Those who were unable to complete their training in Luckau because they were released were organised to finish their training in their home town. Those who were not mentally capable of learning a trade were placed in the aforementioned labour groups. Labour in the Finsterwalde screw factory. During working hours and at vocational school, the weaker ones were left alone because the training staff reacted differently to the guards and they were under constant observation. This changed after work.
Each occupational group had a day room and a dormitory one floor up. Most of the time, these rooms were locked and the guards sat in their duty room and hardly paid any attention. And during these times, the weaker ones had a very hard time if they were not subservient to the mostly stupid musclemen. This depressed overall atmosphere in turn caused even more general aggression.
In Luckau, we young people were subjected to a military drill that could easily compete with the Wehrmacht. Some members of the supervisory staff were unmistakably former members of the Wehrmacht and were obviously delighted when they could chase us around the yard in a duck walk.

About the food

According to the laws of the GDR, juveniles were supposed to receive better meals than adult prisoners. The Luckau youth center received the necessary funds from the state. However, this was not the case in Luckau. The reasons for this have not yet been clarified. Both the quantity and the quality of the food were deplorable!!! We were not given normal table potatoes to eat there, but rotten fodder potatoes, the kind that are normally only fed to cattle. The rations of margarine and sausage were absolutely inadequate in view of the daily physical strain. There were no vitamins at all. As a result, many young people developed a small pimple somewhere on their body. This pimple grew bigger and bigger, festered and became a pus-filled hole. The detention paramedic prescribed ointment, which had no effect whatsoever.
The last resort for those affected was permission to receive a parcel from home. Now that we knew what was going on, we told our relatives - when they were allowed to visit us - what vitamins we needed so that nothing unnecessary was put in the parcel, which, incidentally, was only allowed for birthdays. The scars from my two pus holes on my legs are still visible today. Smoking was forbidden in Luckau since 1962.

Finally, I'll list a few names of the supervisory staff at the time that I remember. 
Perhaps other alumni will also remember: Elvis - Hecht - Atze - Filzhut - Focking - Funkturm - Apfelbacke and Specki.

Bernd Stichler

Text by Lorenz Kienzle about the photographs of the former prison in Luckau, November 2009

In March 2006, I went for the very first time into a real prison. I participated in a tour of the recently-closed prison in Luckau, a small town south-east of Berlin. We were informed that the various prison buildings would be converted into a cultural centre.
First of all, we visited »Jailhouse II«, a former monastery, which was founded by the Dominicans in the 14th century. It was later used as an orphanage, and from 1747 until the autumn of 2005 as a prison. We climbed up the trodden out steps of the ice-cold stairway, which appeared to have been stored in the masonry since the beginning of time. I felt very sorry for every person who ever had to use this stairway. In contrast to these impressions, the cells were painted in unexpectedly bright colours. They appeared to have been just recently vacated by their occupants.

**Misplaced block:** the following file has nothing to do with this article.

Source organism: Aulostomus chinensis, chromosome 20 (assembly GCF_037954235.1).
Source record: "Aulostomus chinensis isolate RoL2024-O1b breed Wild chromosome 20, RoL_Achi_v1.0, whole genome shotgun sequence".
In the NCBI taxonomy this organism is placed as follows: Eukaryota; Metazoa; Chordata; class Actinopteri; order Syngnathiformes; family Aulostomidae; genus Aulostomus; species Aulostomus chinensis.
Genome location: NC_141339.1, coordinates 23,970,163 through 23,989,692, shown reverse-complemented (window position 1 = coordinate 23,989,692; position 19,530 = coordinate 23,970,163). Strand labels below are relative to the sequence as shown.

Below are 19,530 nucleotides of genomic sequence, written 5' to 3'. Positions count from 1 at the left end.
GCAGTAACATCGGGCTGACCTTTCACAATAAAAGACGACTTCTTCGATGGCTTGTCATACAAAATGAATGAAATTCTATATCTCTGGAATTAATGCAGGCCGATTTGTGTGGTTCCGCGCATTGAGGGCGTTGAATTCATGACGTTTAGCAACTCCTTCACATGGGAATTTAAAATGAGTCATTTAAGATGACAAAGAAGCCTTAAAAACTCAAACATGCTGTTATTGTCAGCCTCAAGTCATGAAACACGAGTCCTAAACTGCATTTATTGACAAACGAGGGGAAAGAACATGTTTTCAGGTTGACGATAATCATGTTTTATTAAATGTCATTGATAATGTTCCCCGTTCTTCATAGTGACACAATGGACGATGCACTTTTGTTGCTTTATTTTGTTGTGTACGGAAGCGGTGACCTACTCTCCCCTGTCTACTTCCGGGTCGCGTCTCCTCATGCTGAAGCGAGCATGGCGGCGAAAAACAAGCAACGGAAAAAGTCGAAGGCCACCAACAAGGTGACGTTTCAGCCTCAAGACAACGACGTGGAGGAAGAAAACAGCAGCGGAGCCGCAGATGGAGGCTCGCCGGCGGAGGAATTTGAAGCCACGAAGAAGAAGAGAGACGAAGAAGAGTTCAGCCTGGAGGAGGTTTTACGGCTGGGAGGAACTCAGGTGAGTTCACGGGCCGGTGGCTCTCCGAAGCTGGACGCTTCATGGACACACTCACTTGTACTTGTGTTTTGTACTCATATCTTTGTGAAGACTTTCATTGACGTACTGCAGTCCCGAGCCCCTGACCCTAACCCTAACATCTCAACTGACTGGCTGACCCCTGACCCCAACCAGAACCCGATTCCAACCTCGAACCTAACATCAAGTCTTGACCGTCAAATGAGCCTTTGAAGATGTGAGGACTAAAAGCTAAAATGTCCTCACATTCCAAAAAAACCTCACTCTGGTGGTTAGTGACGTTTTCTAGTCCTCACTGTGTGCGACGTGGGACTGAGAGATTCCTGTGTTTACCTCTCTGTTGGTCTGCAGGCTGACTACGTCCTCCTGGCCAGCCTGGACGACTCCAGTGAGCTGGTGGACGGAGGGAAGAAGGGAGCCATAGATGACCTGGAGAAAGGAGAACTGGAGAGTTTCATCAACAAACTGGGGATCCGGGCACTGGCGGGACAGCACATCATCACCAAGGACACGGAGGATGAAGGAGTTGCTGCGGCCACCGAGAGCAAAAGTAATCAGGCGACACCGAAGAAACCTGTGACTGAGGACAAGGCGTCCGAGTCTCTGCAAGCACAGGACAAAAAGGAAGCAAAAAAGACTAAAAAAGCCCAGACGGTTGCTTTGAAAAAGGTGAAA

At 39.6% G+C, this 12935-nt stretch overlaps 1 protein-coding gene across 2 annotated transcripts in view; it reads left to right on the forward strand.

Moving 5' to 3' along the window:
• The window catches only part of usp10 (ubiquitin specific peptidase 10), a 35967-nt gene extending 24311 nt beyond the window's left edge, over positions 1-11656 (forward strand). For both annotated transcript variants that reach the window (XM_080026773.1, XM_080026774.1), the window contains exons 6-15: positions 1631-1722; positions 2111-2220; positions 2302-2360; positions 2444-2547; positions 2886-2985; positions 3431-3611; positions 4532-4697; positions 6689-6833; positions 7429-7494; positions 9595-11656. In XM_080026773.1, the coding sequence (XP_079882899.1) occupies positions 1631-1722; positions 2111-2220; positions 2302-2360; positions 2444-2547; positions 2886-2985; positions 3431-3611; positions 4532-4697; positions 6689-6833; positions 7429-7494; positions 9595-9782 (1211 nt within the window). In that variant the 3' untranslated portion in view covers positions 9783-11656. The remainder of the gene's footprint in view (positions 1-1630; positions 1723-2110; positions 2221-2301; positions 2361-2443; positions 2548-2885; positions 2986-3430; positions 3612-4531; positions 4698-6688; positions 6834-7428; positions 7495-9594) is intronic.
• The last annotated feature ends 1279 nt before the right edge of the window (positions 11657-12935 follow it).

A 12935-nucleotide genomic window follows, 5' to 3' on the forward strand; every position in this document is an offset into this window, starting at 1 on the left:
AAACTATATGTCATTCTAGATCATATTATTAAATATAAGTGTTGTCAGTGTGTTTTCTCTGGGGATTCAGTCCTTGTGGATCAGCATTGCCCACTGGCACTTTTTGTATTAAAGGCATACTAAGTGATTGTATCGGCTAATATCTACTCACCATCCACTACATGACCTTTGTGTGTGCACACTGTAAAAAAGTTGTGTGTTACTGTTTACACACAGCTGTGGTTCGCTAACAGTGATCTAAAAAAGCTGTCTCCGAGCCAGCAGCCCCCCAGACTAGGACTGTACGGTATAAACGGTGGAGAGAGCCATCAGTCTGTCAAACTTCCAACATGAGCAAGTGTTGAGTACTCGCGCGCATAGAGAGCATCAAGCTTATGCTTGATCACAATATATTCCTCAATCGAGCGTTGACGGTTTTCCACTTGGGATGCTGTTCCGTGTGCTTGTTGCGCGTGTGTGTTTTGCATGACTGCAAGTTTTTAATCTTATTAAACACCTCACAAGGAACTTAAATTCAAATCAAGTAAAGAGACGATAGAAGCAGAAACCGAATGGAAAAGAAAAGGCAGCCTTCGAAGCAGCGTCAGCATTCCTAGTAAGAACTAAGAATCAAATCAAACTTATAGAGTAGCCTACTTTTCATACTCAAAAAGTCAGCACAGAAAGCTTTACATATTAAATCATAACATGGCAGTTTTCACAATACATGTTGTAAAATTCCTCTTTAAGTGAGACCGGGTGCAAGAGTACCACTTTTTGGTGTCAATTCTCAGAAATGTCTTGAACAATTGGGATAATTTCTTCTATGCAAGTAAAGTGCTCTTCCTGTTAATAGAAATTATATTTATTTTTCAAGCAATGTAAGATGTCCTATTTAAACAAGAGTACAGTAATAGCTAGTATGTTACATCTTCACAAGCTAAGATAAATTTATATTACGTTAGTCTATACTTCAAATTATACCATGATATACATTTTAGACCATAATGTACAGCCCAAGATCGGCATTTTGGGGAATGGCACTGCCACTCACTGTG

A few months later I was commissioned to document the whole prison area. »Jailhouse I«, »Sachsenwerk«, where all the workshops had been located, the kitchen, the gym, the administrative building and »Jailhouse II«, which you see here. I decided, against my own convictions, to work in colour, in order to document the special arrangement of colours in the cells and communal rooms.
On a hot day in June 2006 the prison gate was opened for me, and I stood alone in the yard with my equipment. I was assured that the gate could be opened from the inside at any time, which reassured me considerably.
In the basement of »Jailhouse II« I was greeted by very humid air and a wall covered with black mildew. As I climbed up the stairs the air got warmer. On the top floor, underneath the flat tin roof, the air was unbearably hot. There was a strange odour, a mixture of sweat and the smell of dead pigeons. They had entered the building through broken windows, but had no longer find their way out. Nevertheless, this floor was the most interesting for my work. The cells were still furnished with beds, tables and wardrobes, even plastic plants. During my work, the thought came to mind that the inmates could not simply step outside to get some fresh air, as I did several times.

After one and a half years of construction work, the former monastery was reopened in 2008 and is now called »Kulturkirche«. It accommodates the new permanent exhibition of the »Niederlausitz Museum«.
In 2009, the public library moved into the building and an exhibition about the former prison was opened under the title »Im Knast. Strafvollzug und Haftalltag in Luckau, 1747-2005«. In a room – »Haftzelle bis 2005« – that is furnished like a former cell, my whole photo documentation is displayed on a screen. It can be viewed sitting on a prison bed.